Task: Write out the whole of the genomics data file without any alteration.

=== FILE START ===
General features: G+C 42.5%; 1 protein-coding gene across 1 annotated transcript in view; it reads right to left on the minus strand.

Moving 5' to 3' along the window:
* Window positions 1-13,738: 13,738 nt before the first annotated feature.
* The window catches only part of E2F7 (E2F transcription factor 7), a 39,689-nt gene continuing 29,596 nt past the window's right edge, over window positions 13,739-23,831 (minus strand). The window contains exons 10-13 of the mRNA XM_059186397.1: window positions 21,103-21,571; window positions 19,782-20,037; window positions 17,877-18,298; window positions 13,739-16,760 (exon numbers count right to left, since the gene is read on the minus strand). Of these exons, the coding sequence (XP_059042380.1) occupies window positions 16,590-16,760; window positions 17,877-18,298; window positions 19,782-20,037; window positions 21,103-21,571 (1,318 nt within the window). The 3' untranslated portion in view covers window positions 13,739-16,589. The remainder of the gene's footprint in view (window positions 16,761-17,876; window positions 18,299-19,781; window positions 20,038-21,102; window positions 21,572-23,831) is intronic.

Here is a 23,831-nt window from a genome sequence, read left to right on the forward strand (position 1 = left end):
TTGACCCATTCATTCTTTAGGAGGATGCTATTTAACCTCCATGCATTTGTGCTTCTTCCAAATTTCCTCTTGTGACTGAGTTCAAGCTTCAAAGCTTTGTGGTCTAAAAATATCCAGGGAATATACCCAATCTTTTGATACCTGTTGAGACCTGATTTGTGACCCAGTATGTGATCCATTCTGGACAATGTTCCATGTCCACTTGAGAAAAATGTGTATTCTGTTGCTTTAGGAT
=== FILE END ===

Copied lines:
General features: G+C 42.5%; 1 protein-coding gene across 1 annotated transcript in view; it reads right to left on the minus strand.

Moving 5' to 3' along the window:
* Window positions 1-13,738: 13,738 nt before the first annotated feature.
* The window catches only part of E2F7 (E2F transcription factor 7), a 39,689-nt gene continuing 29,596 nt past the window's right edge, over window positions 13,739-23,831 (minus strand). The window contains exons 10-13 of the mRNA XM_059186397.1: window positions 21,103-21,571; window positions 19,782-20,037; window positions 17,877-18,298; window positions 13,739-16,760 (exon numbers count right to left, since the gene is read on the minus strand). Of these exons, the coding sequence (XP_059042380.1) occupies window positions 16,590-16,760; window positions 17,877-18,298; window positions 19,782-20,037; window positions 21,103-21,571 (1,318 nt within the window). The 3' untranslated portion in view covers window positions 13,739-16,589. The remainder of the gene's footprint in view (window positions 16,761-17,876; window positions 18,299-19,781; window positions 20,038-21,102; window positions 21,572-23,831) is intronic.

Here is a 23,831-nt window from a genome sequence, read left to right on the forward strand (position 1 = left end):
TTGACCCATTCATTCTTTAGGAGGATGCTATTTAACCTCCATGCATTTGTGCTTCTTCCAAATTTCCTCTTGTGACTGAGTTCAAGCTTCAAAGCTTTGTGGTCTAAAAATATCCAGGGAATATACCCAATCTTTTGATACCTGTTGAGACCTGATTTGTGACCCAGTATGTGATCCATTCTGGACAATGTTCCATGTCCACTTGAGAAAAATGTGTATTCTGTTGCTTTAGGAT